“These are your cousin Feng’s rooms,” explained madame Wang to Tai-yü, as she pointed to them smiling. “You’ll know in future your way to come and find her; and if you ever lack anything, mind you mention it to her, and she’ll make it all right.”

At the door of this court, were also several youths, who had recently had the tufts of their hair tied together, who all dropped their hands against their sides, and stood in a respectful posture. Madame Wang then led Tai-yü by the

hand through a corridor, running east and west, into what was dowager lady Chia’s back-court. Forthwith they entered the door of the back suite of rooms,

where stood, already in attendance, a large number of servants, who, when they saw madame Wang arrive, set to work setting the tables and chairs in order.

Chia Chu’s wife, née Li, served the eatables, while Hsi-feng placed the chopsticks, and madame Wang brought the soup in. Dowager lady Chia was seated all alone on the divan,

in the main part of the apartment,

on the two sides of which stood four vacant chairs.

Hsi-feng at once drew Tai-yü,

meaning to make her sit in the foremost chair on the left side,

but Tai-yü steadily and concedingly declined.

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Tai-yü bowed to each one of them (with folded arms).

Tai-yü bowed to each one of them (with folded arms).

“Ask the young ladies in,” dowager lady Chia went on to say; “tell them a guest from afar has just arrived, one who comes for the first time; and that they may not go to their lessons.”

The servants with one voice signified their obedience, and two of them speedily went to carry out her orders.

Not long after three nurses and five or six waiting-maids were seen ushering in three young ladies. The first was somewhat plump in figure and of medium height; her cheeks had a congealed appearance, like a fresh lichee; her nose was glossy like goose fat. She was gracious, demure, and lovable to look at.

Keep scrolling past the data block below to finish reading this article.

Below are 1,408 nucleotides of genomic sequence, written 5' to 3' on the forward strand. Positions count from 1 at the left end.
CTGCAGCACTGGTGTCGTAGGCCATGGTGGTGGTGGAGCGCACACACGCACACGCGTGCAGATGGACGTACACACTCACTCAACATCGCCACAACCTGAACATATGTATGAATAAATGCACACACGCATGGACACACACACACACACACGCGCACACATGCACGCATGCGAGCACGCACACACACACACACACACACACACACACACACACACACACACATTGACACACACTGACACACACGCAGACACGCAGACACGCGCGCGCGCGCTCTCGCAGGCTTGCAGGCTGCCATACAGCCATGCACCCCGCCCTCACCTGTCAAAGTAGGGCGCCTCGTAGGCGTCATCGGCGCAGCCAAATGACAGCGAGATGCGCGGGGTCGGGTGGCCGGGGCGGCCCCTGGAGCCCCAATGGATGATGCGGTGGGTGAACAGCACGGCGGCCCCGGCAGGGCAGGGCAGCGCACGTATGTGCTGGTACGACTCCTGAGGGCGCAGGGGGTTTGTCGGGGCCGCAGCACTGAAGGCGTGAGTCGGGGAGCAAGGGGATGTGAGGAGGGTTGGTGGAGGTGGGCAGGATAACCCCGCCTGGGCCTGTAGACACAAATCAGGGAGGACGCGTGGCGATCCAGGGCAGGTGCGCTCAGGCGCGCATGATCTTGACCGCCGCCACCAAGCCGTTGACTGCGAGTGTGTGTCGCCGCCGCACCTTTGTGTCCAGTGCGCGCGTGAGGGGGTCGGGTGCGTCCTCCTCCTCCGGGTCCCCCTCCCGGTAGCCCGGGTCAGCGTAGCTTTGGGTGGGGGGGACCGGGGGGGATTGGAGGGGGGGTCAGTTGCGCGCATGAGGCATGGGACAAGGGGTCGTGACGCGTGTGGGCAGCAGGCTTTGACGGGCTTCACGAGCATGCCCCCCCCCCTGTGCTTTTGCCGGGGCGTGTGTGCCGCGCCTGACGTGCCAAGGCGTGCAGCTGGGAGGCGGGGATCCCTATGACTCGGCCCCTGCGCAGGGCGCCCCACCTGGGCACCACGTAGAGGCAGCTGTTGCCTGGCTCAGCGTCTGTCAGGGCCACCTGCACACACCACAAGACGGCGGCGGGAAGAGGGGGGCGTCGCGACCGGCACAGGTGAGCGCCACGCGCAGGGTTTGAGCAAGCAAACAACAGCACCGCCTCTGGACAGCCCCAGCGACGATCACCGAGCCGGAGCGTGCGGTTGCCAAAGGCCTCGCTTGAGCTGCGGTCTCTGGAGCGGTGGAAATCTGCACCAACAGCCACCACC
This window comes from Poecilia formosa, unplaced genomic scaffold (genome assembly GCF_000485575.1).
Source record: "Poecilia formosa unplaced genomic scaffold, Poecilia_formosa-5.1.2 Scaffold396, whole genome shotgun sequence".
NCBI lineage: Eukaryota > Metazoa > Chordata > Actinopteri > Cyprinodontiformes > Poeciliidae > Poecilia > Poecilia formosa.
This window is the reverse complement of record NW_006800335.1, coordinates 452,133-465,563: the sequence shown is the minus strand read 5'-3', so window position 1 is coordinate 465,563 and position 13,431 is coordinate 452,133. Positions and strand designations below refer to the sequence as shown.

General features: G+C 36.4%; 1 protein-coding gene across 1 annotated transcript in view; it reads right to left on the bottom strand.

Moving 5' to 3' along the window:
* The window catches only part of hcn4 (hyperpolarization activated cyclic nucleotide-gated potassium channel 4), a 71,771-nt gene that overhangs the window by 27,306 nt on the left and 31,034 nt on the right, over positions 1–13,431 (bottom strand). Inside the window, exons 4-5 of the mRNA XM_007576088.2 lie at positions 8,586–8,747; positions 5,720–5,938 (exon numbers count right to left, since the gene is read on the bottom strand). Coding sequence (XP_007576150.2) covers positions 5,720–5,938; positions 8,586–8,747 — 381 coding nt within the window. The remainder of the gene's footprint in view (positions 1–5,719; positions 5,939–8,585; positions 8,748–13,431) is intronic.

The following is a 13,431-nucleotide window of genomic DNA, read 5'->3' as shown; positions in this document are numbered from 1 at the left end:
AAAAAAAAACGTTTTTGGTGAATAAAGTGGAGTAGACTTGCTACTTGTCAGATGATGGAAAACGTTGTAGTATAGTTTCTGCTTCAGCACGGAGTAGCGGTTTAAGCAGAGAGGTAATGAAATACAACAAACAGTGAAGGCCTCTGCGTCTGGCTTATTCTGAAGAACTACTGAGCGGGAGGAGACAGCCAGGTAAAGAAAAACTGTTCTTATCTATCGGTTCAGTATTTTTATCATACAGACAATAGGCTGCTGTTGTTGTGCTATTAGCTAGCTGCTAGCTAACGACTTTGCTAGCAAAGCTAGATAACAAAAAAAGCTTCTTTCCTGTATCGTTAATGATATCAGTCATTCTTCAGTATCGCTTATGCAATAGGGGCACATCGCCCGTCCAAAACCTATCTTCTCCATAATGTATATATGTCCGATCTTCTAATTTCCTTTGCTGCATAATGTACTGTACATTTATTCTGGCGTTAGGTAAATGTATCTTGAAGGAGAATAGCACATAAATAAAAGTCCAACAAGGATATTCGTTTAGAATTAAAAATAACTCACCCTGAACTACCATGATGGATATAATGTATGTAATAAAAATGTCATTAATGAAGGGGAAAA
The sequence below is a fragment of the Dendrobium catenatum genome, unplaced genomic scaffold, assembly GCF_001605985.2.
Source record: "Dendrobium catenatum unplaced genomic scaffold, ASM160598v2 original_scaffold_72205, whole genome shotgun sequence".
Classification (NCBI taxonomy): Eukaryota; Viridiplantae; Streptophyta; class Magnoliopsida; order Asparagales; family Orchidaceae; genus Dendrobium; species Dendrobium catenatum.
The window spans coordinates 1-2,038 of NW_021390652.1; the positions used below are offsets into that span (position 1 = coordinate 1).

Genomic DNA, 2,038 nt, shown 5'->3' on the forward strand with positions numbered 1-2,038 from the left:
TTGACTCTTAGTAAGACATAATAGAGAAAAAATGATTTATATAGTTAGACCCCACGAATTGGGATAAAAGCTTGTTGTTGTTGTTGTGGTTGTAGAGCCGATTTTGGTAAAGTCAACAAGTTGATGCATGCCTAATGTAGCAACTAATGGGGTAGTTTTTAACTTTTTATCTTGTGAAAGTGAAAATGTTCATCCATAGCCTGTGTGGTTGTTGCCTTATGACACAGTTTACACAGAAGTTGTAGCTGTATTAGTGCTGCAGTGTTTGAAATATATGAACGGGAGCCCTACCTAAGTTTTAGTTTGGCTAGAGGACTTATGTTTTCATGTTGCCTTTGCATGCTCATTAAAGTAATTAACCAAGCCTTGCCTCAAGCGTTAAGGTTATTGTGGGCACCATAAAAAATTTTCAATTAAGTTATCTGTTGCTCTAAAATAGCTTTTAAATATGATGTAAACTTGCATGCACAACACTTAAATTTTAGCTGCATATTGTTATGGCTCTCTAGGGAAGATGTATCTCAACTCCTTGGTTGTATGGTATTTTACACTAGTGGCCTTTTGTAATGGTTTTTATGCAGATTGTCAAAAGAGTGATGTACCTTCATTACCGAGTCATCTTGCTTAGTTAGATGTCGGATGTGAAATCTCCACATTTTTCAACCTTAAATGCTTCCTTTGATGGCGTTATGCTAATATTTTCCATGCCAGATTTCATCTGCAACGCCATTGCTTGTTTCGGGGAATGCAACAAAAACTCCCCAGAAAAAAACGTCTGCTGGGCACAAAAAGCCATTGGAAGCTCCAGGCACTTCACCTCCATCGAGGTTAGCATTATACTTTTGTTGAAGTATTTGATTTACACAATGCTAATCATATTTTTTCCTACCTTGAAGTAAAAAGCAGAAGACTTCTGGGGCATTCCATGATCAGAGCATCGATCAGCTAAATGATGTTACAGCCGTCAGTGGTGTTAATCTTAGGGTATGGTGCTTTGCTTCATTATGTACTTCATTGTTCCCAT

The second had sloping shoulders, and a slim waist. Tall and slender was she in stature, with a face like the egg of a goose. Her eyes so beautiful, with their well-curved eyebrows, possessed in their gaze a bewitching flash. At the very sight of her refined and elegant manners all idea of vulgarity was forgotten.

The third was below the medium size, and her mien was, as yet, childlike.

In their head ornaments, jewelry, and dress, the get-up of the three young ladies was identical.

Tai-yü speedily rose to greet them and to exchange salutations. After they had made each other’s acquaintance, they all took a seat, whereupon the servants brought the tea. Their conversation was confined to Tai-yü‘s mother,— how she had fallen ill, what doctors had attended her, what medicines had been given her, and how she had been buried and mourned; and dowager lady Chia was naturally again in great anguish.

“Of all my daughters,” she remarked,

“your mother was the one I loved best, and now in a twinkle,

she has passed away, before me too,

and I’ve not been able to so much as see her face.

How can this not make my heart sore-stricken?”

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From the moment she got into the chair, and they had entered

From the moment she got into the chair, and they had entered within the city walls, she found, as she looked around, through the gauze window, at the bustle in the streets and public places and at the immense concourse of people, everything naturally so unlike what she had seen elsewhere.